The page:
Associations, Fire Department, Trailers

Continuing Education Improves Performance

Issue 8 and Volume 14.

Anyone who handles emergency medical staffing has had to face the possible loss of an EMT or paramedic who has failed to complete the required continuing education (CE) requirements. 

Like many of you, we took steps in our service to provide and track CE within the department to ensure all of our people were up to date. There are a variety of ways to do this.

One option is to do it yourself. You can design CE classes for your personnel with the approval of the agency that awards CE for your service. As an example, our EMS system provided a certain amount of mandatory CE, which we arranged to host at our department. For the rest of the hours, we developed classes to run monthly.

We submitted the outlines and materials to the EMS system for approval and, once approved, we ensured that all of our personnel completed all of the sections every year.

One benefit of the do-it-yourself plan is that you can design the CE to respond to the information coming out of your quality assurance/quality improvement program. If your program indicates 
you are missing the mark on a particular skill or compliance with a protocol, you can run a class to mitigate the situation, and subsequent months should show improvement. This gives your service supporting evidence to demonstrate the level of your department’s performance.

Another option for CE is going the commercial route. There are lots of companies, big and small, that for a fee will provide you with classes in a variety of ways, from DVDs to cable or the Internet. Plug the letters “EMS CE” into your search engine, and you will find many choices.

Here are some:
   •  JEMS.com, the online version of the Journal of Emergency Services. JEMSprepare provides CEs via the Internet. After selecting a course and taking a quiz, the program will print out a CE certificate for you. All courses are approved by the Continuing Education Coordinating Board for Emergency Medical Services (CECBEMS), which is recognized by the national registry and state EMS authorities. As for pricing, you can pay $10 for each 1.5 CE or get a year’s worth for $75. Organizational rates are provided for departments that want to use the system.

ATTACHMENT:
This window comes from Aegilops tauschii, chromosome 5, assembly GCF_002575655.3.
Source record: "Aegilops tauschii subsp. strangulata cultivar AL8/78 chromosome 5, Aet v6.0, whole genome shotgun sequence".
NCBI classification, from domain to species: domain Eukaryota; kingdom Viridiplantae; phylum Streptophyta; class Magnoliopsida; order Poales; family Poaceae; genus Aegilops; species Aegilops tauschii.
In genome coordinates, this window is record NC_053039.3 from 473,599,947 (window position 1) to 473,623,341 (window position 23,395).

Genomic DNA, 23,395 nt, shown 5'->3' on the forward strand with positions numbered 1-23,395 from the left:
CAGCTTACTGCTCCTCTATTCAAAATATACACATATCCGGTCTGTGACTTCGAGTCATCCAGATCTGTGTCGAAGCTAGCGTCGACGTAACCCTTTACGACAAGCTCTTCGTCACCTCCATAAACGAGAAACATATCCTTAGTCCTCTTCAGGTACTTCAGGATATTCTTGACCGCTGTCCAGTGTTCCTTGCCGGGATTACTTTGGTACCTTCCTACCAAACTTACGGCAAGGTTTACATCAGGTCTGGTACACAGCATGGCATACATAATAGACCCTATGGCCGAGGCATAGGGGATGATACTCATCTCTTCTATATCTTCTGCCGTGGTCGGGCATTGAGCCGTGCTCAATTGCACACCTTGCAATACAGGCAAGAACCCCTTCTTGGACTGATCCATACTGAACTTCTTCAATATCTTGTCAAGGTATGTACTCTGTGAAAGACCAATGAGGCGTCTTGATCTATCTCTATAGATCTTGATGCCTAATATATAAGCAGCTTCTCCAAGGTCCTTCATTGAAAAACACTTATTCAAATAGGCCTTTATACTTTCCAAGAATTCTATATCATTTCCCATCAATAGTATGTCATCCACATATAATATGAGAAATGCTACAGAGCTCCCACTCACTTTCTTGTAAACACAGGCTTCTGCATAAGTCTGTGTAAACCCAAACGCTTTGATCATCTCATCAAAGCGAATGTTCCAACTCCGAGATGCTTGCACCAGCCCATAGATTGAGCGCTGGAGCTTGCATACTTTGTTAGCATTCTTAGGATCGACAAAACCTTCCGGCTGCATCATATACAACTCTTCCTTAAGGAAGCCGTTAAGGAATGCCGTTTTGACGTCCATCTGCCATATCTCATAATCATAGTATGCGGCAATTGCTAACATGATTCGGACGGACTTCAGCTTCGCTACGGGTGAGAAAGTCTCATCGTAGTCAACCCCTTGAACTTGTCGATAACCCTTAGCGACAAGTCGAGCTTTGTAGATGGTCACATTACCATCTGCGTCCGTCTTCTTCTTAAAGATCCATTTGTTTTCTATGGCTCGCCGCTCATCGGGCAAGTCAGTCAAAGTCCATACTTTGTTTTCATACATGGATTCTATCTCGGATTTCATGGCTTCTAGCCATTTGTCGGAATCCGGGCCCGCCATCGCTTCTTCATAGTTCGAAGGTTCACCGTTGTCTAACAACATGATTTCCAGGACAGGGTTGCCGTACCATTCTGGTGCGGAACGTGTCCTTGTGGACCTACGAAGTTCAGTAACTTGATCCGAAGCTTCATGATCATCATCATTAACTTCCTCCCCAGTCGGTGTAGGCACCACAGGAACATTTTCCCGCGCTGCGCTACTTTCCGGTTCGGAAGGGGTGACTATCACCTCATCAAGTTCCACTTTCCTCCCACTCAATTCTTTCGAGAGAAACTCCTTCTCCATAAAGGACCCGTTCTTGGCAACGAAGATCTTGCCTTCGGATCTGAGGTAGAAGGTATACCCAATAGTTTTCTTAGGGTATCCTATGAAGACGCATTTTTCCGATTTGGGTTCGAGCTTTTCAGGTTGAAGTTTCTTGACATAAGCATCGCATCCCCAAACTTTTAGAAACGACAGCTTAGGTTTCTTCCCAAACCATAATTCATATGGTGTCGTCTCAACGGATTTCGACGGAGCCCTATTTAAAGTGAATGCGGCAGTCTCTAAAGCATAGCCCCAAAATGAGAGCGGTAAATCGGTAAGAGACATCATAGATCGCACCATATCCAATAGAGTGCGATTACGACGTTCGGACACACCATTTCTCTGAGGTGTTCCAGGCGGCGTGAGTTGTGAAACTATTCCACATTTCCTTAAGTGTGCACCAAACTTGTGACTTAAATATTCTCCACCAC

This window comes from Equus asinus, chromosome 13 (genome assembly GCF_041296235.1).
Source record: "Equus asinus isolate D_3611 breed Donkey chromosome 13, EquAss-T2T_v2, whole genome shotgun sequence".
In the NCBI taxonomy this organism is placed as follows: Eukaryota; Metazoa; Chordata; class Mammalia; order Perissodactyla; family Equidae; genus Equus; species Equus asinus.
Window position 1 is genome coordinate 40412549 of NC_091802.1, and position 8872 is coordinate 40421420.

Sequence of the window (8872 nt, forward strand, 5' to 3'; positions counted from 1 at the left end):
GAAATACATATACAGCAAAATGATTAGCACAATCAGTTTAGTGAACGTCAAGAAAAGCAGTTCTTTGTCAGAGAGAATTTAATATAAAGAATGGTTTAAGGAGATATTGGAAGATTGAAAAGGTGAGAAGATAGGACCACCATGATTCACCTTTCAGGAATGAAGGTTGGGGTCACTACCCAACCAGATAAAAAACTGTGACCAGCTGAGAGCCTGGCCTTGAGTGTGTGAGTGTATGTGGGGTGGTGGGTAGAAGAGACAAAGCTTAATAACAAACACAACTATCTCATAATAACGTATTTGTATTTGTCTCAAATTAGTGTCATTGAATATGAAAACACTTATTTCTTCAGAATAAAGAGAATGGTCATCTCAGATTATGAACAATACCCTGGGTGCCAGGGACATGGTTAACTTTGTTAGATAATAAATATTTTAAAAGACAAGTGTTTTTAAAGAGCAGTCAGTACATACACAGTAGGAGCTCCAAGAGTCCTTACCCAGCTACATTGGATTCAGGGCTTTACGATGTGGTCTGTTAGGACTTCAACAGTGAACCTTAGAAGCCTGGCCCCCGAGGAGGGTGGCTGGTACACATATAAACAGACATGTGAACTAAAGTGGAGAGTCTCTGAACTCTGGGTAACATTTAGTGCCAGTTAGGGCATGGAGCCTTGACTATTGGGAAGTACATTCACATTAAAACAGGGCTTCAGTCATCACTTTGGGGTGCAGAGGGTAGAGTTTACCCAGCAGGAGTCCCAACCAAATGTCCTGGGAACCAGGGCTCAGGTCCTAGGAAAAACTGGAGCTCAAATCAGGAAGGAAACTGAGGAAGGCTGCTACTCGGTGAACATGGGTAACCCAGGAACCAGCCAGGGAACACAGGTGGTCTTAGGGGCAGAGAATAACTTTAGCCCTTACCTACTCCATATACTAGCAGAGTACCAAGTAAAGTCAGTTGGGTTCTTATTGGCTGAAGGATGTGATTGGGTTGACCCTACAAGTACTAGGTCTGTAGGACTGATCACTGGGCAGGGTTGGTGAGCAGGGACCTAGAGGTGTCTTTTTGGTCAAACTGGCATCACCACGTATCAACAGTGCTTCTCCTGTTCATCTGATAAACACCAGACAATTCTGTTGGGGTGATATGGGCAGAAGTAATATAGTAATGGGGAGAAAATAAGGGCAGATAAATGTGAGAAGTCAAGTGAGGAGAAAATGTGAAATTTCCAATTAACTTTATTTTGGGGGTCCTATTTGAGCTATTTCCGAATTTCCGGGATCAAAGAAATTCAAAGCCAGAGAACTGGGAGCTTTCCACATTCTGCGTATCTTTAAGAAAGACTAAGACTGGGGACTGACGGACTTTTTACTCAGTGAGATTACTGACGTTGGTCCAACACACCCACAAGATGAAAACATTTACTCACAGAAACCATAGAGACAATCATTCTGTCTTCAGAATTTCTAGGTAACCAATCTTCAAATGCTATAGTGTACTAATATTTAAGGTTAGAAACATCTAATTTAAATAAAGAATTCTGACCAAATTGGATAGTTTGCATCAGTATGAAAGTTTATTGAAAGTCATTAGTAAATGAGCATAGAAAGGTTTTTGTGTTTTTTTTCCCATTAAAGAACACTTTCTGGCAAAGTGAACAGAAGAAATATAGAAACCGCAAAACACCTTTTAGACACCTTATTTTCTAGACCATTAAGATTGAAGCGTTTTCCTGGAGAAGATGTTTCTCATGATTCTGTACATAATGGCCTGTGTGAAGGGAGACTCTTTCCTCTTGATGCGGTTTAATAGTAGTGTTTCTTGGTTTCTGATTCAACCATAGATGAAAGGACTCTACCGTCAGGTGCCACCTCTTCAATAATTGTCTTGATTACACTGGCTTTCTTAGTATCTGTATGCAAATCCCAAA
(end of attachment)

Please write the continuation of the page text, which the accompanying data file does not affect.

•  HealthStream offers online CE content. A two-year subscription goes for $59 per student per year or you can pay $69 for a one-year subscription for up to 24 CEs. A one-year subscription for 12 CEs goes for $39 per student, and you can get 5 CEs for $29.
   •  24-7 is a product of JSL Communications LLC, a company founded by the folks who started Emergency Medical Update, which was folded into Pulse and ultimately Fire & Emergency Training Network (FETN). 24-7 produces monthly classes on DVD, part of a three-year curriculum following Department of Transportation (DOT) and National Registry of Emergency Medical Technicians (NREMT) requirements. The program costs $859 per year, and the value increases with the number of people you train. Online support is provided for instructors and students.
   •  Pulse-Emergency Medical Update. FETN has been its home for a decade or so now. Whether you use the satellite broadcast capability, cable links, online or DVD format, it provides a wide array of CE offerings.

If you’re already using FETN, you are probably familiar with its ability to keep your CE records. It has a system to track department training for fire, as well as the medical piece.

If you’ve ever worked on an application to improve your community’s fire rating, you know the importance of being able to document training hours. Several of the companies offering CE, including Pulse and 24-7, offer the means to track all of your training, and they provide interactive faculty support.

In addition to those CE options, there are university and community college offerings. Take a stroll around the Web and look for them at the conferences you attend. What you need to be sure to check is the acceptability of the training for your region.

Most states and the national registry accept CECBEMS accreditation, and all of the companies mentioned here are accredited by CECBEMS. If you’re looking at other companies, make sure they can provide documentation of acceptance by the folks that grant your licenses.

Editor’s Note: Will Chapleau, who has more than 30 years of EMS experience, is the Advanced Trauma Life Support (ATLS) program manager for the American College of Surgeons. He is the former chief of the Chicago Heights (Ill.) Fire Department, has served since 1996 as the chairperson for the Prehospital Trauma Life Support (PHTLS) program of the National Association of Emergency Medical Technicians and has been a member of its international faculty since 1984. He is a board member of the National Association of EMS Educators.